Japan has accepted offers for assistance from about 70 countries.

"We are very grateful for the help that has been offered to us and for the condolences that have been extended to us by Minister Lavrov and the Russian people," said Akira Imamura, a spokesman for the Japanese Embassy in Moscow.

"We hope for an improvement of our relationship" with Russia, Imamura said by telephone.

Lavrov visited the Japanese Embassy to sign a book of condolences and joined well-wishers in laying flowers outside the embassy earlier Monday.

As for Medvedev's efforts to arrange energy supplies, "those are transactions between interested parties, but this is something we welcome," the embassy spokesman said.

Even if contracts between Russia and Japan are renegotiated, the profits that Gazprom might gain from it will be marginal, said Svetlana Grizan, an oil and gas analyst at VTB Capital.

While it is difficult to say what might ultimately happen with the island dispute, the disaster will make it a non-issue for at least the next one to two years, said Alexander Lukin, a Japanese expert at Moscow International Affairs University.

"A country that ends up in a situation like Japan will be distracted from any kinds of political affairs for a while," said Lukin, who directs the university's South Asia and Shanghai Cooperation Organization Research Center and Institute of International Research.

The estimated cost of the disaster so far is $35 billion, or about a third of the 1995 Kobe earthquake, said John Hardy, a foreign-exchange consultant at Saxo Bank, a privately held Danish bank with offices in Tokyo. "But we wouldn't be surprised to see this estimate soar far higher in the coming days," Hardy said in an e-mailed statement.

Russia's second-largest steelmaker Evraz and coal producer Mechel may profit as Japan increases imports to rebuild its infrastructure and buys more fossil fuels to substitute for nuclear power, Vladimir Zhukov, an analyst at Japan's Nomura Holdings, wrote in a note Monday, Bloomberg reported.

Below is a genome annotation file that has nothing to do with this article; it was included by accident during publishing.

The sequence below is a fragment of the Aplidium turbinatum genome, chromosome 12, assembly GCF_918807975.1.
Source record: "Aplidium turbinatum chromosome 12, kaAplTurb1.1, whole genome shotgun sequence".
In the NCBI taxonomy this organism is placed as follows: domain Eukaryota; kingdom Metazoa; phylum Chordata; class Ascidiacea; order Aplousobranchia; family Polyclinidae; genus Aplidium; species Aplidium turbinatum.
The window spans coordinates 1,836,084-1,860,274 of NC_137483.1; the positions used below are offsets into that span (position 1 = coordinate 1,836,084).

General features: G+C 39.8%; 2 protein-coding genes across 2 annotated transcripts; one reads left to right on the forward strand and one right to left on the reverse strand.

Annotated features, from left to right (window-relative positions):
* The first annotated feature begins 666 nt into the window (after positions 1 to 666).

Companies selling radiation-checking devices also stand to benefit, with worried customers snapping up Geiger counters in Vladivostok.

"There is an unprecedented demand," a spokeswoman for the company Primtechnopolis told RIA-Novosti. "We are getting so many calls. Customers say they want the Geiger counters considering what is happening in Japan."

She said the cheapest Geiger counter sells for 3,600 rubles ($125).

Radiation levels are at normal levels in the Far East, authorities said.

But Putin, who said he had spoken with the Japanese prime minister by phone, dismissed fears about a global nuclear disaster resulting from the explosions at the Japanese power plant.

"Our experts think that a nuclear explosion that could lead to the destruction of the reactor itself should not take place," Putin said during a trip to Tomsk.

"I repeat: Our information, based on the data we have, is that we do not see a global threat," he said, according to a transcript on the government web site. "Nevertheless, we are continuing to fully monitor the situation."

Putin also said he did not share international jitters about nuclear power. Switzerland announced Monday that it would shelve plans for new nuclear power plants, and Germany suspended work on extending the life of its nuclear power plants.

"No, we do not plan to change our plans," Putin said, referring to Rosatom's intent to construct dozens of nuclear power plants over the next few decades.

But, Putin added, "we, of course, will draw conclusions from what is happening in Japan."